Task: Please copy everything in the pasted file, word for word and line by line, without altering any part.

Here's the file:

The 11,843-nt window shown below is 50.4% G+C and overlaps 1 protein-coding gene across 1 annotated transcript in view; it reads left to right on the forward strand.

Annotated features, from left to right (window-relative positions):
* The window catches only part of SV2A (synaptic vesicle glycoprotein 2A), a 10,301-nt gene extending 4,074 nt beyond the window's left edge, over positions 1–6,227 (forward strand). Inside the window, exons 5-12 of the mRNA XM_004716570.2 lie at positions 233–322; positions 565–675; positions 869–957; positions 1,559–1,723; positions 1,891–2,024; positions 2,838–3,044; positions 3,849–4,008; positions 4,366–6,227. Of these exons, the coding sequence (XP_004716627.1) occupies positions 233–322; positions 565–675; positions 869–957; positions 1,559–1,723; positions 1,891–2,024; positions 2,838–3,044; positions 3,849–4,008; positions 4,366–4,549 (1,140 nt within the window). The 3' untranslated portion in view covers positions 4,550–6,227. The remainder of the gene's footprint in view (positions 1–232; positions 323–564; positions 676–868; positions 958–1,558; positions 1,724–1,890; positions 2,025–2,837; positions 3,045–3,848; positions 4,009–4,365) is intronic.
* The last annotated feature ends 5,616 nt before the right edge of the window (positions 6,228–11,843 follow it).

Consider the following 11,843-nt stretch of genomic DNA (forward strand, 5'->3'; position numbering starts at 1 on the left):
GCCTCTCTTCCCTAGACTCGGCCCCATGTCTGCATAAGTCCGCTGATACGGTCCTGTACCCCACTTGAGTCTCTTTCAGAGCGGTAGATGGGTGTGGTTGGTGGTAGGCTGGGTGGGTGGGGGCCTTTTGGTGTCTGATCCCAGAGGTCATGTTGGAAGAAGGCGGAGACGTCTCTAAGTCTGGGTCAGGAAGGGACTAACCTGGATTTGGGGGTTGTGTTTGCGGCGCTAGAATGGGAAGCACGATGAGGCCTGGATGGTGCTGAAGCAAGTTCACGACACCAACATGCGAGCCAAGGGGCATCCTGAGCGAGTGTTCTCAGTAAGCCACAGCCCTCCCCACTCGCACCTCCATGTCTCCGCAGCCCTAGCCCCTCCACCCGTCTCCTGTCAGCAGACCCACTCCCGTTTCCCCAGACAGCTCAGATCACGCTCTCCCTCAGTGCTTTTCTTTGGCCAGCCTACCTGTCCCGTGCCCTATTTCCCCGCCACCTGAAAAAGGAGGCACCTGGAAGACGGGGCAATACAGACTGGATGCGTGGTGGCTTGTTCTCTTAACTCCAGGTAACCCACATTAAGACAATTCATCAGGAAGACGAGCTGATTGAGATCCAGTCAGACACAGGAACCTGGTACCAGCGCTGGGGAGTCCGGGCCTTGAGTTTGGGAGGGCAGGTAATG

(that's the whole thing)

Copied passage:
The 11,843-nt window shown below is 50.4% G+C and overlaps 1 protein-coding gene across 1 annotated transcript in view; it reads left to right on the forward strand.

Annotated features, from left to right (window-relative positions):
* The window catches only part of SV2A (synaptic vesicle glycoprotein 2A), a 10,301-nt gene extending 4,074 nt beyond the window's left edge, over positions 1–6,227 (forward strand). Inside the window, exons 5-12 of the mRNA XM_004716570.2 lie at positions 233–322; positions 565–675; positions 869–957; positions 1,559–1,723; positions 1,891–2,024; positions 2,838–3,044; positions 3,849–4,008; positions 4,366–6,227. Of these exons, the coding sequence (XP_004716627.1) occupies positions 233–322; positions 565–675; positions 869–957; positions 1,559–1,723; positions 1,891–2,024; positions 2,838–3,044; positions 3,849–4,008; positions 4,366–4,549 (1,140 nt within the window). The 3' untranslated portion in view covers positions 4,550–6,227. The remainder of the gene's footprint in view (positions 1–232; positions 323–564; positions 676–868; positions 958–1,558; positions 1,724–1,890; positions 2,025–2,837; positions 3,045–3,848; positions 4,009–4,365) is intronic.
* The last annotated feature ends 5,616 nt before the right edge of the window (positions 6,228–11,843 follow it).

Consider the following 11,843-nt stretch of genomic DNA (forward strand, 5'->3'; position numbering starts at 1 on the left):
GCCTCTCTTCCCTAGACTCGGCCCCATGTCTGCATAAGTCCGCTGATACGGTCCTGTACCCCACTTGAGTCTCTTTCAGAGCGGTAGATGGGTGTGGTTGGTGGTAGGCTGGGTGGGTGGGGGCCTTTTGGTGTCTGATCCCAGAGGTCATGTTGGAAGAAGGCGGAGACGTCTCTAAGTCTGGGTCAGGAAGGGACTAACCTGGATTTGGGGGTTGTGTTTGCGGCGCTAGAATGGGAAGCACGATGAGGCCTGGATGGTGCTGAAGCAAGTTCACGACACCAACATGCGAGCCAAGGGGCATCCTGAGCGAGTGTTCTCAGTAAGCCACAGCCCTCCCCACTCGCACCTCCATGTCTCCGCAGCCCTAGCCCCTCCACCCGTCTCCTGTCAGCAGACCCACTCCCGTTTCCCCAGACAGCTCAGATCACGCTCTCCCTCAGTGCTTTTCTTTGGCCAGCCTACCTGTCCCGTGCCCTATTTCCCCGCCACCTGAAAAAGGAGGCACCTGGAAGACGGGGCAATACAGACTGGATGCGTGGTGGCTTGTTCTCTTAACTCCAGGTAACCCACATTAAGACAATTCATCAGGAAGACGAGCTGATTGAGATCCAGTCAGACACAGGAACCTGGTACCAGCGCTGGGGAGTCCGGGCCTTGAGTTTGGGAGGGCAGGTAATG